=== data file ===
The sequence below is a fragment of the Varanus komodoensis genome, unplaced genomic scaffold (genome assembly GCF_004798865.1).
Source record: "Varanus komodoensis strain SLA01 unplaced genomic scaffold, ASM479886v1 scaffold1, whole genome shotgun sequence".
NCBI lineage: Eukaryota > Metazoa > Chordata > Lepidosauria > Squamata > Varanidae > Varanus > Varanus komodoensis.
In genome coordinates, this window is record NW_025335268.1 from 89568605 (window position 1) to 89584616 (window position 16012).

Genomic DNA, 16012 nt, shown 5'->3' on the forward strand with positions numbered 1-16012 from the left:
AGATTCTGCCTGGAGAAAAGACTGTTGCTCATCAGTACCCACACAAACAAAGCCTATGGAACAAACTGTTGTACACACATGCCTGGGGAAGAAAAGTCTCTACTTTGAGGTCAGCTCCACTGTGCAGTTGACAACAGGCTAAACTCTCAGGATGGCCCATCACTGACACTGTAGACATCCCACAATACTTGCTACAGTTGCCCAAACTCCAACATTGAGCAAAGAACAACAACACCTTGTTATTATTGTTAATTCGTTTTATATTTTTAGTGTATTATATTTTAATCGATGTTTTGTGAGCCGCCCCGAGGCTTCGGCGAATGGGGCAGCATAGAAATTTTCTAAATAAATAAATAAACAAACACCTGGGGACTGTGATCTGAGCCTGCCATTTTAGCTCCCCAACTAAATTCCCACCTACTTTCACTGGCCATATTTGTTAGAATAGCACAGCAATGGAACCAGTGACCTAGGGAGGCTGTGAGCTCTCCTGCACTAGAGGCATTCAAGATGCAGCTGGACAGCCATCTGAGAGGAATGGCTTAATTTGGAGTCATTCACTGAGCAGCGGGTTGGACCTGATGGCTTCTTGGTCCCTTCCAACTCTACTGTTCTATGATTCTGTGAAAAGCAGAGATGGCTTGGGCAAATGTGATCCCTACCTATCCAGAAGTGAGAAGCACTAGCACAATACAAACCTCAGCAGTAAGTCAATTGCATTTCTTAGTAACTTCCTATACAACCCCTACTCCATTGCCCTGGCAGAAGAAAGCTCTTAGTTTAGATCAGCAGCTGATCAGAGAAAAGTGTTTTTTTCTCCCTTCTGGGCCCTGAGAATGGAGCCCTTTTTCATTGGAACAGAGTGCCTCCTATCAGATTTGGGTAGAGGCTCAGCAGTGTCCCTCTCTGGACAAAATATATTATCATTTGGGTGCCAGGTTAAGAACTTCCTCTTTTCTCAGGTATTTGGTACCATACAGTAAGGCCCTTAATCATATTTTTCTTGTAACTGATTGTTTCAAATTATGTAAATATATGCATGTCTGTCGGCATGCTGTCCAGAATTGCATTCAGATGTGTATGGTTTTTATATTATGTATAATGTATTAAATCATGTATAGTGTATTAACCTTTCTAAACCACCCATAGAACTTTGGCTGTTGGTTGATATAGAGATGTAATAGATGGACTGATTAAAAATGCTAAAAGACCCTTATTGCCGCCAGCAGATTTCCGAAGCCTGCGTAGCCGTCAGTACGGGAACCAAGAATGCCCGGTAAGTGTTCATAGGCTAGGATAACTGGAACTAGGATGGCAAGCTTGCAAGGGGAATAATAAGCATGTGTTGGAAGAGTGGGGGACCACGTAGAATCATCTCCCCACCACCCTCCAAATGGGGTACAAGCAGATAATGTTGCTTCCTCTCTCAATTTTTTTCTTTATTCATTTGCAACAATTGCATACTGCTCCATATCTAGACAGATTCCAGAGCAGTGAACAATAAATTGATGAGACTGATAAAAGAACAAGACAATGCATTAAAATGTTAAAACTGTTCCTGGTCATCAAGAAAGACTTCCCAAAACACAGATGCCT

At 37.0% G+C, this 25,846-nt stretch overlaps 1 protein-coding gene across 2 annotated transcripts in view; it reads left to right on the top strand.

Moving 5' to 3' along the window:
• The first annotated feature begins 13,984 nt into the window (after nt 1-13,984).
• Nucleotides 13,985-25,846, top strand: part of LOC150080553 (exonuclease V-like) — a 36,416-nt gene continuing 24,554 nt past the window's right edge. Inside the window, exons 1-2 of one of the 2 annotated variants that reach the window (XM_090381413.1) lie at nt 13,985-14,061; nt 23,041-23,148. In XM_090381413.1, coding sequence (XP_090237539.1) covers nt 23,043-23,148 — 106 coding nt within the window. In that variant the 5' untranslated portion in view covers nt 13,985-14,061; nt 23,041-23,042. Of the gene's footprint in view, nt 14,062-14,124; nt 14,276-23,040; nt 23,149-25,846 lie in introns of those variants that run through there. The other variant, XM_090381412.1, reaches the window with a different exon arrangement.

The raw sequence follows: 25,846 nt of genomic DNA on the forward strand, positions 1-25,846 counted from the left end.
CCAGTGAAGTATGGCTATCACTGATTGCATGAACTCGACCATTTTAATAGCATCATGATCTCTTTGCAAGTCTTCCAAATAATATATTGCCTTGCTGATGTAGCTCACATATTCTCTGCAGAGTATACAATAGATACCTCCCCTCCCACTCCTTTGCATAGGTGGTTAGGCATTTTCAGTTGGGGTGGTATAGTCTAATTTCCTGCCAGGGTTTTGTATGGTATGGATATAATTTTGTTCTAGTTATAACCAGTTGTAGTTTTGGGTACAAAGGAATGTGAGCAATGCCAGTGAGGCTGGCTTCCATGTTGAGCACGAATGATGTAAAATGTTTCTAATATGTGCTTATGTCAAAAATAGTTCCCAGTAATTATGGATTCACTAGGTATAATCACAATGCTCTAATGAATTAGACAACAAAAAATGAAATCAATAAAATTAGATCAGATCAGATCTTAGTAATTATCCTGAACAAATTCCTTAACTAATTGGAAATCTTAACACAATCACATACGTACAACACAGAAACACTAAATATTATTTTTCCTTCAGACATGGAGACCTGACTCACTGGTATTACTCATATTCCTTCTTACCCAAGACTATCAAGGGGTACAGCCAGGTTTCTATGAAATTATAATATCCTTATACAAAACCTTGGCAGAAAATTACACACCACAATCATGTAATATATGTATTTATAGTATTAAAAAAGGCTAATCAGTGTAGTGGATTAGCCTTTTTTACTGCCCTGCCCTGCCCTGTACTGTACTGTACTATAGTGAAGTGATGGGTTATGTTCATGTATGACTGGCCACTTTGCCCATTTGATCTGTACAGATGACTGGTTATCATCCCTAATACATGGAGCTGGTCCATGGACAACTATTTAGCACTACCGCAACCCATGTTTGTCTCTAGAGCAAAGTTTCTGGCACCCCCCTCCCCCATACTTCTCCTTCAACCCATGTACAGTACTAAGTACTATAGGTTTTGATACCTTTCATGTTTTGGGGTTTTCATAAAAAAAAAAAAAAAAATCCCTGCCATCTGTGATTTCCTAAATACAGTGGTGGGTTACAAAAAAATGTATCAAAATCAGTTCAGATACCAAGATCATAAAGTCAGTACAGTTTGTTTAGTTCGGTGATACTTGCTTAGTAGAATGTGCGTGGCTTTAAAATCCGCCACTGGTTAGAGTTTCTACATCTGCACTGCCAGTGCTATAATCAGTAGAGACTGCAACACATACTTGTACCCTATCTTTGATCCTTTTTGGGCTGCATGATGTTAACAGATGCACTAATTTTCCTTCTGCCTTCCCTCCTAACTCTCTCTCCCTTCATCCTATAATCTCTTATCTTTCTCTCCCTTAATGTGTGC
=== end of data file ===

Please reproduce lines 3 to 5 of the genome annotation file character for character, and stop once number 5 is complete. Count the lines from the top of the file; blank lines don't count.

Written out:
NCBI lineage: Eukaryota > Metazoa > Chordata > Lepidosauria > Squamata > Varanidae > Varanus > Varanus komodoensis.
In genome coordinates, this window is record NW_025335268.1 from 89568605 (window position 1) to 89584616 (window position 16012).

Genomic DNA, 16012 nt, shown 5'->3' on the forward strand with positions numbered 1-16012 from the left: